This webinar provides information for geoscientists interested in the AAAS Congressional Science Fellowship Program. The fellowship represents a unique opportunity to make practical contributions of geoscientific knowledge on issues relating to the environment, resources, natural hazards, and federal science policy. A panel of the current AGI, GSA, and AGU Congressional Fellows will discuss their experiences in the program and provide a primer for interested applicants.
About our speakers
Sarah Alexander, Ph.D., American Geophysical Union Congressional Science Fellow
Amanda L. Labrado, Ph.D., Geological Society of America USGS Congressional Science Fellow
Laura Szymanski, Ph.D., American Geological Institute Congressional Science & Engineering Fellow
Communities that rely on surface water resources via sand and gravel wells are vulnerable to the impacts of drought on water supplies. In 2020, much of New England experienced an extreme drought due to lack of sufficient precipitation from May through September, which resulted in water restrictions across Connecticut, Maine, and Rhode Island.1 Communities that have both bedrock wells and sand and gravel wells are more resilient during drought because they are able to switch between surface water and groundwater resources as needed in order to mitigate water resource limitations.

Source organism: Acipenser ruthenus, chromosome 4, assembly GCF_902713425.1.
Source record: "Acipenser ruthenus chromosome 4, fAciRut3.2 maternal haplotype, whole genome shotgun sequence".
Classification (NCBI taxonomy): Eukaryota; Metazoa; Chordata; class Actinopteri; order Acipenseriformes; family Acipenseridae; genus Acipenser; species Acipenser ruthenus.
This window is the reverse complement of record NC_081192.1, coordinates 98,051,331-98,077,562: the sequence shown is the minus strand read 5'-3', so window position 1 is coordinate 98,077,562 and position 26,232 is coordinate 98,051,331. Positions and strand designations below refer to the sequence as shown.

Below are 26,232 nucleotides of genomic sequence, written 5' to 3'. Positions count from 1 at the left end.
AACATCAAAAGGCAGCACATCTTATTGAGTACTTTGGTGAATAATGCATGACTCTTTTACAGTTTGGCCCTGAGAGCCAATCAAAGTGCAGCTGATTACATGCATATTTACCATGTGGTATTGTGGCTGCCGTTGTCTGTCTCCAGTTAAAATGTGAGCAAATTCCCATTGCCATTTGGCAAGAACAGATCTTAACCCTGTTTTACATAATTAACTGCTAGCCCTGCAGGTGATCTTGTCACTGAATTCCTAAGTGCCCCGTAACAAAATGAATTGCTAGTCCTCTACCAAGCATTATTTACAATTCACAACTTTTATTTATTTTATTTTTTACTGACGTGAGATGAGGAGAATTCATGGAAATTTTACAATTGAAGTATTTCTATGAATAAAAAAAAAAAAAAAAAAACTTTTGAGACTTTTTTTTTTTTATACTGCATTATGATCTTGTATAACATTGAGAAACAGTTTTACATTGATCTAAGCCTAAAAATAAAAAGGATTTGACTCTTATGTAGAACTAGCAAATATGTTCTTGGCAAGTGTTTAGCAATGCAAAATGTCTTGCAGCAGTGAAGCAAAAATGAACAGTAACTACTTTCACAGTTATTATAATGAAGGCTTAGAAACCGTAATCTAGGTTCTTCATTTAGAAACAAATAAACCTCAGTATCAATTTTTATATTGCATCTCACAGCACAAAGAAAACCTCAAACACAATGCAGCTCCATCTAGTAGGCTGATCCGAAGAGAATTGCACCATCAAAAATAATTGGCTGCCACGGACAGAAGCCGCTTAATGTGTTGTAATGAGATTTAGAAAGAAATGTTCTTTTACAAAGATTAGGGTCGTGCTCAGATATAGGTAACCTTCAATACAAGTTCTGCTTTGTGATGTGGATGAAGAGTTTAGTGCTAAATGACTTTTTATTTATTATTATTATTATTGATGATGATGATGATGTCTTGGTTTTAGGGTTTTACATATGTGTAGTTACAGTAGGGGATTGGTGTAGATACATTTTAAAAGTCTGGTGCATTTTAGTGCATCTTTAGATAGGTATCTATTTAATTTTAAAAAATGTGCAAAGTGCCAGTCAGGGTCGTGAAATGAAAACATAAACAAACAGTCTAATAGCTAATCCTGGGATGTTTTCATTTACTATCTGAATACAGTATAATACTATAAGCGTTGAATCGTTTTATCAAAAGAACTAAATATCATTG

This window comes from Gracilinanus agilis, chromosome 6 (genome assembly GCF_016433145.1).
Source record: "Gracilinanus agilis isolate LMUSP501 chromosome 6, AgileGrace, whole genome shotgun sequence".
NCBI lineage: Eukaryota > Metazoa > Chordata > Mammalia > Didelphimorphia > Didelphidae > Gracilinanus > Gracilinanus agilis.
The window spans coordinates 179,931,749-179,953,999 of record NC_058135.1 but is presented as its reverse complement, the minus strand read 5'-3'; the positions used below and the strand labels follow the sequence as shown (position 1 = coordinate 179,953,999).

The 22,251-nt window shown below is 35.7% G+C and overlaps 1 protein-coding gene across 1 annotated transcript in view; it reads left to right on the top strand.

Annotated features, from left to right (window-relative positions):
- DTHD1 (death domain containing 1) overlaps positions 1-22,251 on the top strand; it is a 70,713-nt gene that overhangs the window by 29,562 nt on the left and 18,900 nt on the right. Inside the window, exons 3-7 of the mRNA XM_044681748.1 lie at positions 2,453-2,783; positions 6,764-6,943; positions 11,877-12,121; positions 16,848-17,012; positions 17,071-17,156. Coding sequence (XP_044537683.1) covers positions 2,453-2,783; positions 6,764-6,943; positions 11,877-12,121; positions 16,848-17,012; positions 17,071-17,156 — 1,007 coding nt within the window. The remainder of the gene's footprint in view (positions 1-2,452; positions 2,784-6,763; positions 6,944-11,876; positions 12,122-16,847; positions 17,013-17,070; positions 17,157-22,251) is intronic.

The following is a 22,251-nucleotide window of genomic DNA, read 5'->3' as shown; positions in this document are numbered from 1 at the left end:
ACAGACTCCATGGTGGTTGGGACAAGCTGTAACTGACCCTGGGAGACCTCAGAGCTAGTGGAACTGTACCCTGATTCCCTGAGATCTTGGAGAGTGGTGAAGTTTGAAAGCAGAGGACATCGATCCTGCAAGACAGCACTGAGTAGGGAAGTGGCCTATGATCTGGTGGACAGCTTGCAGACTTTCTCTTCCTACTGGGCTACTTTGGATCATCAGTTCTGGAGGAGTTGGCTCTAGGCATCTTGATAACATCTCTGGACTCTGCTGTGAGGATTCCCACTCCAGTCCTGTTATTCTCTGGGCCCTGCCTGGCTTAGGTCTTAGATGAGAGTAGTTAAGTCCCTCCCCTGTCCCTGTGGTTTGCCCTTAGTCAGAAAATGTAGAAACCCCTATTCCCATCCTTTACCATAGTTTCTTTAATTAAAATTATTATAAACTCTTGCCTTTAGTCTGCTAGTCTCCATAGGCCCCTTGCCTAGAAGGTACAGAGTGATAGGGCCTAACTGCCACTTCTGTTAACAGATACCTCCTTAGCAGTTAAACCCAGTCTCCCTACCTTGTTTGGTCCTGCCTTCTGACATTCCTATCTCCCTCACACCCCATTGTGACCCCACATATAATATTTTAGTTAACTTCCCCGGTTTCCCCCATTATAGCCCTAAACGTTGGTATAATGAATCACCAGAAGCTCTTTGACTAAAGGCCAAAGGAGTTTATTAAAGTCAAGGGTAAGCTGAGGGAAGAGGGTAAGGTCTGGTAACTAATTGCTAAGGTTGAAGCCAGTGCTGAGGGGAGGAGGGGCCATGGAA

ALEXANDRIA, Va. — The American Geosciences Institute (AGI) is pleased to announce the online publication of three new geoscience "Career Compass" infographics: Mining Engineer, Geological Engineer, and Outreach Coordinator.
Our course presenter is Dave Koger, owner of Koger Remote Sensing, who has over 30 years of consulting experience in the field of remote sensing and satellite imagery analysis with a focus on exploration photogeology for the oil and gas sector.